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Discussion Starter #1
I have gone over the schematic and was wondering if anyone knew what wattage rating was used on the 15K resistor and if they used a 2n2222 transistor or a n2222 resistor (which is more uncommon)
It says in the pic n2222 but my electrical teacher believes it might be a 2n2222 transistor (which is more common)
maybe a typo?

I am refering to this thread:

http://forum.svrider.com/showthread.php?t=55272

Anyone who has made one or know the specs I am looking for, please help.
 

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2n2222a will more than suffice. I'm pretty sure all the resistors used have been 1/2 or 1/4 watt.
 

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same transistor, just a diff revision. You can buy 2n2222s @ Radio Shack for under $1. You're not dissipating much power through the resistor so heat isn't that much of an issue. Use a 15k 1watt resistor to alleviate any reservations you may have.
 

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no prob. I posted a link to the transistor datasheet in the other TRE thread.
 

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same transistor, just a diff revision. You can buy 2n2222s @ Radio Shack for under $1. You're not dissipating much power through the resistor so heat isn't that much of an issue. Use a 15k 1watt resistor to alleviate any reservations you may have.
So something interesting I want to bring up.
I purchased my transistors from RadioShack in a package deal. Specifically, I got this from RadioShack

So this pack comes with
  • 5x 2N2222 transistors
  • 5x 2N3904 transistors
  • 5x 2N4401 transistors
Yeah, there are 15 total transistors in this package. But, that's all I could find in the store with n2222 transistor type. Anyway, the RadioShack package says that all 3 types are "general purpose" transistors.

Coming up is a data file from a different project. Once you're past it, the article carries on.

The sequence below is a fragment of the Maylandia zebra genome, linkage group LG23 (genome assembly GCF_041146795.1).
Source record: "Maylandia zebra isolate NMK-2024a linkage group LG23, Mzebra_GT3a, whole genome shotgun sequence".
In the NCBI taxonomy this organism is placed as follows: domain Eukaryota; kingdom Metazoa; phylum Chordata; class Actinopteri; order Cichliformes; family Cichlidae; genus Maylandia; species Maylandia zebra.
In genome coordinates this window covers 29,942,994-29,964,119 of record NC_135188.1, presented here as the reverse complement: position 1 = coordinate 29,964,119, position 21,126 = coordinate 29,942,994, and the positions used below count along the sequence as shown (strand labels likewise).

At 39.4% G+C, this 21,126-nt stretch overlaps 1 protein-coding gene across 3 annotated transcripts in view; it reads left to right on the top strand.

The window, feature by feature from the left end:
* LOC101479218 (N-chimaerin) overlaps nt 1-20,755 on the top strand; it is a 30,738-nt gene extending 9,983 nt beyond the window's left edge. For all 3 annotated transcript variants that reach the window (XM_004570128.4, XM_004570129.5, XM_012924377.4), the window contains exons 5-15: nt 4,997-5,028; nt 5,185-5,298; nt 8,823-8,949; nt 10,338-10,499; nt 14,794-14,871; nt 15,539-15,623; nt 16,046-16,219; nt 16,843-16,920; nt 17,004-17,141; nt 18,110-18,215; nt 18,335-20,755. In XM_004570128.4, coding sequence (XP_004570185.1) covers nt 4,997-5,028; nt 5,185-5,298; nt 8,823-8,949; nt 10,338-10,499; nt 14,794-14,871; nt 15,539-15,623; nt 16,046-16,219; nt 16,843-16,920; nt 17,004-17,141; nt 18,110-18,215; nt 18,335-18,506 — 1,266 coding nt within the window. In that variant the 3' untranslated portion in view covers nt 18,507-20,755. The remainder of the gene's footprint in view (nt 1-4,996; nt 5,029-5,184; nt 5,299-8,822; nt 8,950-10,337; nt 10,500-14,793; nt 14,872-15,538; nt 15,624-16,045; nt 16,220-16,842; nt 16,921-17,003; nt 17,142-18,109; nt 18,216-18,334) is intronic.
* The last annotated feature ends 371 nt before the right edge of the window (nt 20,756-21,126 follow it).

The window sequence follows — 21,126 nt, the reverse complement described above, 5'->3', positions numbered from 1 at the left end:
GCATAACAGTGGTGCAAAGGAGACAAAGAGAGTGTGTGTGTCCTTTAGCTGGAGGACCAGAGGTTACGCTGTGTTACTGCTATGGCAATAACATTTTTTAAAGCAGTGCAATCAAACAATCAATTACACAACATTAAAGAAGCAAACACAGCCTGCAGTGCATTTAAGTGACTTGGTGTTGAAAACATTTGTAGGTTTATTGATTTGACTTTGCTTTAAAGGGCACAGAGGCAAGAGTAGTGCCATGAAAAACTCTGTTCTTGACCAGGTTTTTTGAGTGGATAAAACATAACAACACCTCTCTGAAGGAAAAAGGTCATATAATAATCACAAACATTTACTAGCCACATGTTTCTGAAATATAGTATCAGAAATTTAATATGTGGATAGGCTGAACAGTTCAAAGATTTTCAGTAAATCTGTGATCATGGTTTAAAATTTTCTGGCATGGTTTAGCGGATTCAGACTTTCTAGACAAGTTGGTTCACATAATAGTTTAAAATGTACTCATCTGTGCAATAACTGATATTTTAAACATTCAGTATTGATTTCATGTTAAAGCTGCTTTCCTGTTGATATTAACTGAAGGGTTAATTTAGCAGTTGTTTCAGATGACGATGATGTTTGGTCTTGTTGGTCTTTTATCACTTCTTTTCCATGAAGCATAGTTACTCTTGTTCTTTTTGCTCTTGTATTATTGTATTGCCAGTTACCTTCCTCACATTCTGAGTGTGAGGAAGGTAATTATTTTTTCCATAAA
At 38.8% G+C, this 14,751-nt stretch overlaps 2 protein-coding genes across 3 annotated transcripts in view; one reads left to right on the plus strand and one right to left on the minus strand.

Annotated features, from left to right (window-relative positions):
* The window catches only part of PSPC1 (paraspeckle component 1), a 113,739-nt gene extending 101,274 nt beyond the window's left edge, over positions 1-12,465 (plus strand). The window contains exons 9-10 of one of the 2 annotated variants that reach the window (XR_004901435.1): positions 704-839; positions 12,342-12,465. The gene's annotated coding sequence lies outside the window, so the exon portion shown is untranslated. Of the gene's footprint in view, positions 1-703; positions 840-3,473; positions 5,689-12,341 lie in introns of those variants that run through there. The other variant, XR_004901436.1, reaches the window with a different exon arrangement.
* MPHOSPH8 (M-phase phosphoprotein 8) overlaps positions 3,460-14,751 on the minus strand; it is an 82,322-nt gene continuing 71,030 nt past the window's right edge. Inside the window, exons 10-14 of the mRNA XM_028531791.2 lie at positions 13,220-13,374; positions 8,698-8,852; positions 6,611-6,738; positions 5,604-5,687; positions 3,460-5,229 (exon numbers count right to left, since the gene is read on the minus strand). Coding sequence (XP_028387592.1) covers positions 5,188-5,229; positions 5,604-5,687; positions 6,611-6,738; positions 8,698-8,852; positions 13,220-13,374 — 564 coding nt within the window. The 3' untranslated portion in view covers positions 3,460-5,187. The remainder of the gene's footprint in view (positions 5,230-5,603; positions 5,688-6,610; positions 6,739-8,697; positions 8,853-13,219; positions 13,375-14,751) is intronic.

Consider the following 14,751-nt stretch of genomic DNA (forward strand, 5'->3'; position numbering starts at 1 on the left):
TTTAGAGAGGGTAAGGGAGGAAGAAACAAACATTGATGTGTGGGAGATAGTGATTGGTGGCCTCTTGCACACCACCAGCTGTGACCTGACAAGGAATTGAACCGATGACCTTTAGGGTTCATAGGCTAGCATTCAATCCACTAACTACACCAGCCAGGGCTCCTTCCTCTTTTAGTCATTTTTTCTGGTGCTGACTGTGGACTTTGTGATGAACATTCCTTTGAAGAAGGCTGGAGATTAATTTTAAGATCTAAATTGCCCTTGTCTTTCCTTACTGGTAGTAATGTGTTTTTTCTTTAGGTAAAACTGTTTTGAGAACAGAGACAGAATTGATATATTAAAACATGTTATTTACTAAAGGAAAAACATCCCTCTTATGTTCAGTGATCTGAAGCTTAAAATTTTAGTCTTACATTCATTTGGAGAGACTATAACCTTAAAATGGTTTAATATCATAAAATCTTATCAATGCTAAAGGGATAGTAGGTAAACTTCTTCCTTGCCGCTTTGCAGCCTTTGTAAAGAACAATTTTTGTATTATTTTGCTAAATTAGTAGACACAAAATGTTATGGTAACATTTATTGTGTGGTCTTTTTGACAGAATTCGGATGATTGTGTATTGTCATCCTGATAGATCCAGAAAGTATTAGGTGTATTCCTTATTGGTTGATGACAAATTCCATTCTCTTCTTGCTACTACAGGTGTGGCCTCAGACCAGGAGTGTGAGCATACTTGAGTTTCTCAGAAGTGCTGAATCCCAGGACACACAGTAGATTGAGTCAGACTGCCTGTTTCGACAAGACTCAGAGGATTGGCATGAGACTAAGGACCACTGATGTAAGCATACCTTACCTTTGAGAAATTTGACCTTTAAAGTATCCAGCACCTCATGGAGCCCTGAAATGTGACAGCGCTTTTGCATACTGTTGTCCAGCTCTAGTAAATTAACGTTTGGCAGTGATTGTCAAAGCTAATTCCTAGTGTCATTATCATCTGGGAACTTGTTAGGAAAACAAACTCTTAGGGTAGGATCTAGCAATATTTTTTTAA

I tried to do a highlevel comparison between these 3 transistors (comparing datasheets), and there doens't seem to be any particular differences. At least, nothing I could see. There was a bit of difference in delays, but that was in the millisecond range. I'm not sure if theres anything we're doing that requires any higher resolution than ms range?

So, question is... would the n3904 and n4401 work? I may try to fab one up this weekend with the extra OEM pins I have and see how it works. I doubt there'd be any difference, but even if there were, it'd probably be small enough to go unnoticed.

Other's inputs/opinions/concerns?
 

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Discussion Starter #9
Are you saying it would work faster with the n3904 or n4401? But only milliseconds faster?

As long as they are within the original specs i dont believe it would be a problem.

I just purchased the same set of transistors from radio shack.

Did you get 1/2 watt resistor? That is what I was going to make mine with.

Let me know your setup and if it works well and I will make it the same way.
 

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Are you saying it would work faster with the n3904 or n4401? But only milliseconds faster?

As long as they are within the original specs i dont believe it would be a problem.

I just purchased the same set of transistors from radio shack.

Did you get 1/2 watt resistor? That is what I was going to make mine with.

Let me know your setup and if it works well and I will make it the same way.
well, the n2222 is faster than both of the n3904 & n4401. So, if I were to use the n3904 or the n4401, the 'switching" might be a little delayed, but in the order of ms.

IIRC, I used 1/4W resistors found at Fry's Electronics.
But, like it was said earlier, I believe the 1/2W resistors would work just as fine. The resistors are handling "signals" rather than big voltages or anything. So the amount of power/heat dissipation given by the resistor will certainly be insignificant to the functionality/precision of the resistor.

When I get home (Saturday) I'll confirm the 1/4W resistors.

Or if I read your question incorrectly...
I already made my aTRE. I used the n2222 and the supposed 1/4W resistors as given in the instructions from the other thread.
 

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Any general purpose NPN switching transistor with a fast turn on/off time and an appropriate VCBE rating will work just fine. You're not sourcing or sinking very much current, and you're really just using the transistor as a switch.
 

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Finished my final product. Shink tubing was put over all components to ensure no moisture gets in. Will be installing it tomorrow.
enjoy!
I guess I should have mentioned that you could use black-RTV sealant that would help with the "weather-proofing". I squirted some inside the shrink tube prior to heating it up to shrink it. Thus, when the black RTV dries up, it'll form a heat-resistant barrier around the solder points and the transistor itself.
 
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